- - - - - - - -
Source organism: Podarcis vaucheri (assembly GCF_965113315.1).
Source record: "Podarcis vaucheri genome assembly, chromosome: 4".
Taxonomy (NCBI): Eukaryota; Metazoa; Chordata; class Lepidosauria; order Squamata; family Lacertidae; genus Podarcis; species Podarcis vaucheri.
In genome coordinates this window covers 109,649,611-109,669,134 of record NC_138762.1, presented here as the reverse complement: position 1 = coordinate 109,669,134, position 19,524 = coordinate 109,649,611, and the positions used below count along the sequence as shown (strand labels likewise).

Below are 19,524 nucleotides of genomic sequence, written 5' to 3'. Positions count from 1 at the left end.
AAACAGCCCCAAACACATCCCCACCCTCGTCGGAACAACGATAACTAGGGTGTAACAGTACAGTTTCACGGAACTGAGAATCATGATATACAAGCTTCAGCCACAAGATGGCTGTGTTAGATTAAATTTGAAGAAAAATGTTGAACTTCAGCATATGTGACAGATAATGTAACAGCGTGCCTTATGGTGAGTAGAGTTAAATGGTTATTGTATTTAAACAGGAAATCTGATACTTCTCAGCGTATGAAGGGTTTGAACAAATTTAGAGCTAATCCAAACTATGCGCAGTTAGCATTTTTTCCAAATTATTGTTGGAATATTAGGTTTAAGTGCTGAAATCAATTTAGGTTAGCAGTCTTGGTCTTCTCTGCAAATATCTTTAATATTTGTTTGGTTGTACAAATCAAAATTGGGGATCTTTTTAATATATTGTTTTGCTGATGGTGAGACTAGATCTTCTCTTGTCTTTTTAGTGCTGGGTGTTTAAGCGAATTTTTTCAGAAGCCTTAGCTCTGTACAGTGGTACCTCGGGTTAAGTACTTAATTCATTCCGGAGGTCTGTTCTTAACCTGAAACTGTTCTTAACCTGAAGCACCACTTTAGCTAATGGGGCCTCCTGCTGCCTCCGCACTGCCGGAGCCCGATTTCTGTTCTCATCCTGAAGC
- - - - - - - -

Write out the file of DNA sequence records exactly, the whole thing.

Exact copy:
Source organism: Podarcis vaucheri (assembly GCF_965113315.1).
Source record: "Podarcis vaucheri genome assembly, chromosome: 4".
Taxonomy (NCBI): Eukaryota; Metazoa; Chordata; class Lepidosauria; order Squamata; family Lacertidae; genus Podarcis; species Podarcis vaucheri.
In genome coordinates this window covers 109,649,611-109,669,134 of record NC_138762.1, presented here as the reverse complement: position 1 = coordinate 109,669,134, position 19,524 = coordinate 109,649,611, and the positions used below count along the sequence as shown (strand labels likewise).

Below are 19,524 nucleotides of genomic sequence, written 5' to 3'. Positions count from 1 at the left end.
AAACAGCCCCAAACACATCCCCACCCTCGTCGGAACAACGATAACTAGGGTGTAACAGTACAGTTTCACGGAACTGAGAATCATGATATACAAGCTTCAGCCACAAGATGGCTGTGTTAGATTAAATTTGAAGAAAAATGTTGAACTTCAGCATATGTGACAGATAATGTAACAGCGTGCCTTATGGTGAGTAGAGTTAAATGGTTATTGTATTTAAACAGGAAATCTGATACTTCTCAGCGTATGAAGGGTTTGAACAAATTTAGAGCTAATCCAAACTATGCGCAGTTAGCATTTTTTCCAAATTATTGTTGGAATATTAGGTTTAAGTGCTGAAATCAATTTAGGTTAGCAGTCTTGGTCTTCTCTGCAAATATCTTTAATATTTGTTTGGTTGTACAAATCAAAATTGGGGATCTTTTTAATATATTGTTTTGCTGATGGTGAGACTAGATCTTCTCTTGTCTTTTTAGTGCTGGGTGTTTAAGCGAATTTTTTCAGAAGCCTTAGCTCTGTACAGTGGTACCTCGGGTTAAGTACTTAATTCATTCCGGAGGTCTGTTCTTAACCTGAAACTGTTCTTAACCTGAAGCACCACTTTAGCTAATGGGGCCTCCTGCTGCCTCCGCACTGCCGGAGCCCGATTTCTGTTCTCATCCTGAAGC